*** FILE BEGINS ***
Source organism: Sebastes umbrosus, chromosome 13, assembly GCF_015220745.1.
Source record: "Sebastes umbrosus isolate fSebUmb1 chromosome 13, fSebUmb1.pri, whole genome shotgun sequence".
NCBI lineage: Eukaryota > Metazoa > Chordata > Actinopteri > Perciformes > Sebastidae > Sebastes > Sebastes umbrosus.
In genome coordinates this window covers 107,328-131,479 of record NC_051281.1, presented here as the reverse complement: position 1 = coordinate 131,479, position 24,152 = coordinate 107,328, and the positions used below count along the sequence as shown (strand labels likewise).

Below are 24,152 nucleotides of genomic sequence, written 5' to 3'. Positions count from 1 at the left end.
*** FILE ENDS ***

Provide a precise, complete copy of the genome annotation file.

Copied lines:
Source organism: Sebastes umbrosus, chromosome 13, assembly GCF_015220745.1.
Source record: "Sebastes umbrosus isolate fSebUmb1 chromosome 13, fSebUmb1.pri, whole genome shotgun sequence".
NCBI lineage: Eukaryota > Metazoa > Chordata > Actinopteri > Perciformes > Sebastidae > Sebastes > Sebastes umbrosus.
In genome coordinates this window covers 107,328-131,479 of record NC_051281.1, presented here as the reverse complement: position 1 = coordinate 131,479, position 24,152 = coordinate 107,328, and the positions used below count along the sequence as shown (strand labels likewise).

Below are 24,152 nucleotides of genomic sequence, written 5' to 3'. Positions count from 1 at the left end.